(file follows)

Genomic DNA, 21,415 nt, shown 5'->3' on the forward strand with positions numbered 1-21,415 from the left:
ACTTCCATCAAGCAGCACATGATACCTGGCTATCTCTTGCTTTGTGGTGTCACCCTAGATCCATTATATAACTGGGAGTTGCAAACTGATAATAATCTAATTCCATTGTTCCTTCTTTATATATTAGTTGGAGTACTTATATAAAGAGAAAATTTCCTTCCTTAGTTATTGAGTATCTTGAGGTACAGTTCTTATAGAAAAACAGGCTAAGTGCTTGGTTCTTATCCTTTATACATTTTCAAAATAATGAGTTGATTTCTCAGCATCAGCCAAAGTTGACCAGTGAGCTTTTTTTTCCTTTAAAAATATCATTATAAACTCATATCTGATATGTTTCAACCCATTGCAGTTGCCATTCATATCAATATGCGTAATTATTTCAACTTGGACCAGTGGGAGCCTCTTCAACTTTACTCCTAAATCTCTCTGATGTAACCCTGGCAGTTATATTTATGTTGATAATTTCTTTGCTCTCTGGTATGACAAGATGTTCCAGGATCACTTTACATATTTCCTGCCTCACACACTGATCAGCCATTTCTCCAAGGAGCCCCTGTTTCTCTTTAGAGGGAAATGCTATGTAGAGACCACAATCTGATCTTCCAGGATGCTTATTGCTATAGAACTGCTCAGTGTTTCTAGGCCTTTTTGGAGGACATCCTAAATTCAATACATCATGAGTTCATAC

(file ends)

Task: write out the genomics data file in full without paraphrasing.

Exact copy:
Genomic DNA, 21,415 nt, shown 5'->3' on the forward strand with positions numbered 1-21,415 from the left:
ACTTCCATCAAGCAGCACATGATACCTGGCTATCTCTTGCTTTGTGGTGTCACCCTAGATCCATTATATAACTGGGAGTTGCAAACTGATAATAATCTAATTCCATTGTTCCTTCTTTATATATTAGTTGGAGTACTTATATAAAGAGAAAATTTCCTTCCTTAGTTATTGAGTATCTTGAGGTACAGTTCTTATAGAAAAACAGGCTAAGTGCTTGGTTCTTATCCTTTATACATTTTCAAAATAATGAGTTGATTTCTCAGCATCAGCCAAAGTTGACCAGTGAGCTTTTTTTTCCTTTAAAAATATCATTATAAACTCATATCTGATATGTTTCAACCCATTGCAGTTGCCATTCATATCAATATGCGTAATTATTTCAACTTGGACCAGTGGGAGCCTCTTCAACTTTACTCCTAAATCTCTCTGATGTAACCCTGGCAGTTATATTTATGTTGATAATTTCTTTGCTCTCTGGTATGACAAGATGTTCCAGGATCACTTTACATATTTCCTGCCTCACACACTGATCAGCCATTTCTCCAAGGAGCCCCTGTTTCTCTTTAGAGGGAAATGCTATGTAGAGACCACAATCTGATCTTCCAGGATGCTTATTGCTATAGAACTGCTCAGTGTTTCTAGGCCTTTTTGGAGGACATCCTAAATTCAATACATCATGAGTTCATAC